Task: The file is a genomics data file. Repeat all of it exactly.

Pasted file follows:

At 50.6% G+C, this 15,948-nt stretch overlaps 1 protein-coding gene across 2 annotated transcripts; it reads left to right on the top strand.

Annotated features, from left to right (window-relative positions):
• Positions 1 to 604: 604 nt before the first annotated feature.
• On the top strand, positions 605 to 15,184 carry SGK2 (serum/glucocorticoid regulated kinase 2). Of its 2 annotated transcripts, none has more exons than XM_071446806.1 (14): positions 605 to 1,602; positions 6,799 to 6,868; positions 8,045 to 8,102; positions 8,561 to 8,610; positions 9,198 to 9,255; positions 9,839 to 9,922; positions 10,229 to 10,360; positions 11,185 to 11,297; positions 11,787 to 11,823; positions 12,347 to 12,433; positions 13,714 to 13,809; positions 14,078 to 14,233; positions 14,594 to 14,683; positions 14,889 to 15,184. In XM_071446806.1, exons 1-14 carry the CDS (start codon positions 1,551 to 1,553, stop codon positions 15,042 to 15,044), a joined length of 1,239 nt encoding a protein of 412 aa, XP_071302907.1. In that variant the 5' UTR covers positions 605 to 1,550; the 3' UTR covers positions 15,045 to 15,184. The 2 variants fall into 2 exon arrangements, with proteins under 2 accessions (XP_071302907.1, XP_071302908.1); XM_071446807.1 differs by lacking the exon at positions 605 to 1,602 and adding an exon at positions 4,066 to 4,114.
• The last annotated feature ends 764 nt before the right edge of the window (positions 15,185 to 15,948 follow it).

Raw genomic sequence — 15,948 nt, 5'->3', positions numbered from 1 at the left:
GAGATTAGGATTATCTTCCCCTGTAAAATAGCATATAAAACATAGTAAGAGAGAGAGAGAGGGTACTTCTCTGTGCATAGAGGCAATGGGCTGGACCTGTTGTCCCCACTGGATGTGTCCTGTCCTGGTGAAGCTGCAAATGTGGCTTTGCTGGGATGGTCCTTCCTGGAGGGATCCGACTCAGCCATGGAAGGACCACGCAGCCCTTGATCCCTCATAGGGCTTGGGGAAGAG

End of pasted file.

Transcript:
At 50.6% G+C, this 15,948-nt stretch overlaps 1 protein-coding gene across 2 annotated transcripts; it reads left to right on the top strand.

Annotated features, from left to right (window-relative positions):
• Positions 1 to 604: 604 nt before the first annotated feature.
• On the top strand, positions 605 to 15,184 carry SGK2 (serum/glucocorticoid regulated kinase 2). Of its 2 annotated transcripts, none has more exons than XM_071446806.1 (14): positions 605 to 1,602; positions 6,799 to 6,868; positions 8,045 to 8,102; positions 8,561 to 8,610; positions 9,198 to 9,255; positions 9,839 to 9,922; positions 10,229 to 10,360; positions 11,185 to 11,297; positions 11,787 to 11,823; positions 12,347 to 12,433; positions 13,714 to 13,809; positions 14,078 to 14,233; positions 14,594 to 14,683; positions 14,889 to 15,184. In XM_071446806.1, exons 1-14 carry the CDS (start codon positions 1,551 to 1,553, stop codon positions 15,042 to 15,044), a joined length of 1,239 nt encoding a protein of 412 aa, XP_071302907.1. In that variant the 5' UTR covers positions 605 to 1,550; the 3' UTR covers positions 15,045 to 15,184. The 2 variants fall into 2 exon arrangements, with proteins under 2 accessions (XP_071302907.1, XP_071302908.1); XM_071446807.1 differs by lacking the exon at positions 605 to 1,602 and adding an exon at positions 4,066 to 4,114.
• The last annotated feature ends 764 nt before the right edge of the window (positions 15,185 to 15,948 follow it).

Raw genomic sequence — 15,948 nt, 5'->3', positions numbered from 1 at the left:
GAGATTAGGATTATCTTCCCCTGTAAAATAGCATATAAAACATAGTAAGAGAGAGAGAGAGGGTACTTCTCTGTGCATAGAGGCAATGGGCTGGACCTGTTGTCCCCACTGGATGTGTCCTGTCCTGGTGAAGCTGCAAATGTGGCTTTGCTGGGATGGTCCTTCCTGGAGGGATCCGACTCAGCCATGGAAGGACCACGCAGCCCTTGATCCCTCATAGGGCTTGGGGAAGAG